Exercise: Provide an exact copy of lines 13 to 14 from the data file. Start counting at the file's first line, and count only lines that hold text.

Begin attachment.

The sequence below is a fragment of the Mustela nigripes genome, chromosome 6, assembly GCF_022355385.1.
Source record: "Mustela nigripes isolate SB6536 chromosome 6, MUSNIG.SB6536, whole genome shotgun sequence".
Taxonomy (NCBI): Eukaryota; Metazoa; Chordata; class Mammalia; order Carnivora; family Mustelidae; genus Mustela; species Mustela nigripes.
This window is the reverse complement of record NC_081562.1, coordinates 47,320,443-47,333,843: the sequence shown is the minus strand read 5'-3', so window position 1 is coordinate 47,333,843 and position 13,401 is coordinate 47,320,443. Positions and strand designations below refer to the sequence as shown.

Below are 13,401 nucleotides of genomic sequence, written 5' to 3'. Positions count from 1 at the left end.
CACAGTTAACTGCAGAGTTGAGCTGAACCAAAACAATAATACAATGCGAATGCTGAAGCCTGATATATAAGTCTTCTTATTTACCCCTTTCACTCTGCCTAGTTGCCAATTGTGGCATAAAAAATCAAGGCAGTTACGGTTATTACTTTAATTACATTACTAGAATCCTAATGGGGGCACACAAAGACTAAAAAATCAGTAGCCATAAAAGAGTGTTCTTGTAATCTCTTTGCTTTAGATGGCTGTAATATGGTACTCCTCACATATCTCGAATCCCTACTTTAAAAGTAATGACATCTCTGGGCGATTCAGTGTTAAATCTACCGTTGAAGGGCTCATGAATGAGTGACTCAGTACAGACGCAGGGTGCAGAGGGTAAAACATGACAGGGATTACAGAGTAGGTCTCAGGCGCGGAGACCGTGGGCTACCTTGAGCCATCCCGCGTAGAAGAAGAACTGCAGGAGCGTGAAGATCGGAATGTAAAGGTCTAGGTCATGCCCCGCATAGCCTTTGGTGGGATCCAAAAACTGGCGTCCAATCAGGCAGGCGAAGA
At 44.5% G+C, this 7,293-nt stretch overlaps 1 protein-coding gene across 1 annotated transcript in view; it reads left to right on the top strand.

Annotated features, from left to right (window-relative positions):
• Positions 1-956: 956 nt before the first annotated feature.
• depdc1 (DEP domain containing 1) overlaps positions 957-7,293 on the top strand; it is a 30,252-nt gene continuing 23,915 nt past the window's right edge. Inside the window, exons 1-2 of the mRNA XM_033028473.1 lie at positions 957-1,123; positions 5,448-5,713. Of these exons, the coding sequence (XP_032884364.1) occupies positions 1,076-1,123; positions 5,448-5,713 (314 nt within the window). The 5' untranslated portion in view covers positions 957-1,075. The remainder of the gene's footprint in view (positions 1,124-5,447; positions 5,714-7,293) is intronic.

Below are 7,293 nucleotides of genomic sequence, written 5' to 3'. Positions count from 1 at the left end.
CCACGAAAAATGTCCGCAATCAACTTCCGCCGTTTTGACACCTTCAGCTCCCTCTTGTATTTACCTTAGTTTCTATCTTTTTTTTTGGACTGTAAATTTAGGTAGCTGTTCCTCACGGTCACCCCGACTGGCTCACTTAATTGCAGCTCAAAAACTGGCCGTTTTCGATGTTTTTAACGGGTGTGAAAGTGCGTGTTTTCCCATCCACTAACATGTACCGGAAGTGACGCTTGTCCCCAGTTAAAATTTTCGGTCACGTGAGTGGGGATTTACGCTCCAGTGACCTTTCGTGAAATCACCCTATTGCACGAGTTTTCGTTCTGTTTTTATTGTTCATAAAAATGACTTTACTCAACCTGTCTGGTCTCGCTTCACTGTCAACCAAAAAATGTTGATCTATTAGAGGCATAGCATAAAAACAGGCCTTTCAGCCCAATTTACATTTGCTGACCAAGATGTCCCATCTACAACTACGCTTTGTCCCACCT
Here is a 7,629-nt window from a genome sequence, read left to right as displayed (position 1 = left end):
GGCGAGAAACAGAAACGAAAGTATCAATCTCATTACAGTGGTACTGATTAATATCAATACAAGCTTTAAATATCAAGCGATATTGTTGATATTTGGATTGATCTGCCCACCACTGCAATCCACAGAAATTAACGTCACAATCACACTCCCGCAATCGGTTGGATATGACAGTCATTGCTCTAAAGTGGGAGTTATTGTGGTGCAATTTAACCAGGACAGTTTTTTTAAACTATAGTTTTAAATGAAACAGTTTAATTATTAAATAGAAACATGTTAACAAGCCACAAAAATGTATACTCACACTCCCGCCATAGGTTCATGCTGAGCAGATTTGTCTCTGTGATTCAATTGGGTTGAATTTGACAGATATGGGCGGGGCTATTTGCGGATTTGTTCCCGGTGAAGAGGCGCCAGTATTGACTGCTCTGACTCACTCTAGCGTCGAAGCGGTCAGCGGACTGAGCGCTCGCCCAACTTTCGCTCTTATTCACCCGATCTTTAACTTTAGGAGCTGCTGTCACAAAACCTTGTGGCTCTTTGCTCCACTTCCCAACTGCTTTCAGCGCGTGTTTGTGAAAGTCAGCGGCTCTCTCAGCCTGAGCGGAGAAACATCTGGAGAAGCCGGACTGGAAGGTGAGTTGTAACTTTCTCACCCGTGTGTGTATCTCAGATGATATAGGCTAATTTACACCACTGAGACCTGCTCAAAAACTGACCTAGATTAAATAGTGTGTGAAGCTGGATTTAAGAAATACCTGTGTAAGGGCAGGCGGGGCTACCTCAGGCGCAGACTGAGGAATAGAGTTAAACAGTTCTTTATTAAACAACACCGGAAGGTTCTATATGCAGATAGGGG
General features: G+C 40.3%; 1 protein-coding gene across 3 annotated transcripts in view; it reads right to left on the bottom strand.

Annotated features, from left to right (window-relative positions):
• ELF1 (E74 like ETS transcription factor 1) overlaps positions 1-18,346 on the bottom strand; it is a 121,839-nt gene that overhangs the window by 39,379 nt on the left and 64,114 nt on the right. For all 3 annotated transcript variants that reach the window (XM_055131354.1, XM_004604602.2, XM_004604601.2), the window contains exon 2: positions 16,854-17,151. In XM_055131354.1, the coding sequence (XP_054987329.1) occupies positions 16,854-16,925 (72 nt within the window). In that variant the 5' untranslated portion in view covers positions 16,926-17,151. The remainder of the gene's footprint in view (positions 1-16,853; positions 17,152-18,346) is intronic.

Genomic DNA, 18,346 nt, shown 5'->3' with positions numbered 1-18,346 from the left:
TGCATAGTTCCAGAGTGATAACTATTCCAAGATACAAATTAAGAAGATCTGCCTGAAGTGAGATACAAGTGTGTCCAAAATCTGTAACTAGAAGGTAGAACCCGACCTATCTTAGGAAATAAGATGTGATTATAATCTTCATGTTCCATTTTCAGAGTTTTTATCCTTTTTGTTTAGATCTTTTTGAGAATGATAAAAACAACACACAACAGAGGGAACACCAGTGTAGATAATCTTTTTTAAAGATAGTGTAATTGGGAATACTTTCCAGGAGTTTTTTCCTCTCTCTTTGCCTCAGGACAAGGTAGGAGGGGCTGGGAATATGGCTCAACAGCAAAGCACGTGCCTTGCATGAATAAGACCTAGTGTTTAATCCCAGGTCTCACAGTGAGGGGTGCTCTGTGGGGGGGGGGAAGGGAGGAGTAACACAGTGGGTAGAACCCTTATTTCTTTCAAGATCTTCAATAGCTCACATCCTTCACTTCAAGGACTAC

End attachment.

Here is a 7,629-nt window from a genome sequence, read left to right as displayed (position 1 = left end):
GGCGAGAAACAGAAACGAAAGTATCAATCTCATTACAGTGGTACTGATTAATATCAATACAAGCTTTAAATATCAAGCGATATTGTTGATATTTGGATTGATCTGCCCACCACTGCAATCCACAGAAATTAACGTCACAATCACACTCCCGCAATCGGTTGGATATGACAGTCATTGCTCTAAAGTGGGAGTTATTGTGGTGCAATTTAACCAGGACAGTTTTTTTAAACTATAGTTTTAAATGAAACAGTTTAATTATTAAATAGAAACATGTTAACAAGCCACAAAAATGTATACTCACACTCCCGCCATAGGTTCATGCTGAGCAGATTTGTCTCTGTGATTCAATTGGGTTGAATTTGACAGATATGGGCGGGGCTATTTGCGGATTTGTTCCCGGTGAAGAGGCGCCAGTATTGACTGCTCTGACTCACTCTAGCGTCGAAGCGGTCAGCGGACTGAGCGCTCGCCCAACTTTCGCTCTTATTCACCCGATCTTTAACTTTAGGAGCTGCTGTCACAAAACCTTGTGGCTCTTTGCTCCACTTCCCAACTGCTTTCAGCGCGTGTTTGTGAAAGTCAGCGGCTCTCTCAGCCTGAGCGGAGAAACATCTGGAGAAGCCGGACTGGAAGGTGAGTTGTAACTTTCTCACCCGTGTGTGTATCTCAGATGATATAGGCTAATTTACACCACTGAGACCTGCTCAAAAACTGACCTAGATTAAATAGTGTGTGAAGCTGGATTTAAGAAATACCTGTGTAAGGGCAGGCGGGGCTACCTCAGGCGCAGACTGAGGAATAGAGTTAAACAGTTCTTTATTAAACAACACCGGAAGGTTCTATATGCAGATAGGGG